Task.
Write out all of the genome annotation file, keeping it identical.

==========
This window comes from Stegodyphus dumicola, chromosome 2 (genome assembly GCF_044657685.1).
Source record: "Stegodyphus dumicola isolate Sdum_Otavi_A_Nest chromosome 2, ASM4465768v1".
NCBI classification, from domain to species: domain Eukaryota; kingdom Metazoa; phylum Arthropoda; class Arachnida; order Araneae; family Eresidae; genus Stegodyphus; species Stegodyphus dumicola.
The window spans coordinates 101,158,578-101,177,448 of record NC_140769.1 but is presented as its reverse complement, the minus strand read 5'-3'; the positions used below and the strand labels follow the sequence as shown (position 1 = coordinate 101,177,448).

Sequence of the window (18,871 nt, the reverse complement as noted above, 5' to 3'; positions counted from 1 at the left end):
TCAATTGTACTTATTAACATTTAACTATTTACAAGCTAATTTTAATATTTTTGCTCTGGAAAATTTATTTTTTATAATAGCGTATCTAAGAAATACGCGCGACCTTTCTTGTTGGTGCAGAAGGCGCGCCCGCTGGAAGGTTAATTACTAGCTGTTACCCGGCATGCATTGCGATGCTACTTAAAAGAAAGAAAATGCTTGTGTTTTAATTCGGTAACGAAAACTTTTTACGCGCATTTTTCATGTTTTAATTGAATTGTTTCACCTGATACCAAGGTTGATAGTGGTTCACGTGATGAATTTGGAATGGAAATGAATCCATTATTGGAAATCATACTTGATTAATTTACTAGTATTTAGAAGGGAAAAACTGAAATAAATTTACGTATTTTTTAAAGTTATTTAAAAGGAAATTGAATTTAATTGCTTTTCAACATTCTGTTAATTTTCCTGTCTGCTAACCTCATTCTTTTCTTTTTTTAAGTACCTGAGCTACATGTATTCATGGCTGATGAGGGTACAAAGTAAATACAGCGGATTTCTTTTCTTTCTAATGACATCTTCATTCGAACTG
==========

This window comes from Stegodyphus dumicola, chromosome 2 (genome assembly GCF_044657685.1).
Source record: "Stegodyphus dumicola isolate Sdum_Otavi_A_Nest chromosome 2, ASM4465768v1".
NCBI classification, from domain to species: domain Eukaryota; kingdom Metazoa; phylum Arthropoda; class Arachnida; order Araneae; family Eresidae; genus Stegodyphus; species Stegodyphus dumicola.
The window spans coordinates 101,158,578-101,177,448 of record NC_140769.1 but is presented as its reverse complement, the minus strand read 5'-3'; the positions used below and the strand labels follow the sequence as shown (position 1 = coordinate 101,177,448).

Sequence of the window (18,871 nt, the reverse complement as noted above, 5' to 3'; positions counted from 1 at the left end):
TCAATTGTACTTATTAACATTTAACTATTTACAAGCTAATTTTAATATTTTTGCTCTGGAAAATTTATTTTTTATAATAGCGTATCTAAGAAATACGCGCGACCTTTCTTGTTGGTGCAGAAGGCGCGCCCGCTGGAAGGTTAATTACTAGCTGTTACCCGGCATGCATTGCGATGCTACTTAAAAGAAAGAAAATGCTTGTGTTTTAATTCGGTAACGAAAACTTTTTACGCGCATTTTTCATGTTTTAATTGAATTGTTTCACCTGATACCAAGGTTGATAGTGGTTCACGTGATGAATTTGGAATGGAAATGAATCCATTATTGGAAATCATACTTGATTAATTTACTAGTATTTAGAAGGGAAAAACTGAAATAAATTTACGTATTTTTTAAAGTTATTTAAAAGGAAATTGAATTTAATTGCTTTTCAACATTCTGTTAATTTTCCTGTCTGCTAACCTCATTCTTTTCTTTTTTTAAGTACCTGAGCTACATGTATTCATGGCTGATGAGGGTACAAAGTAAATACAGCGGATTTCTTTTCTTTCTAATGACATCTTCATTCGAACTG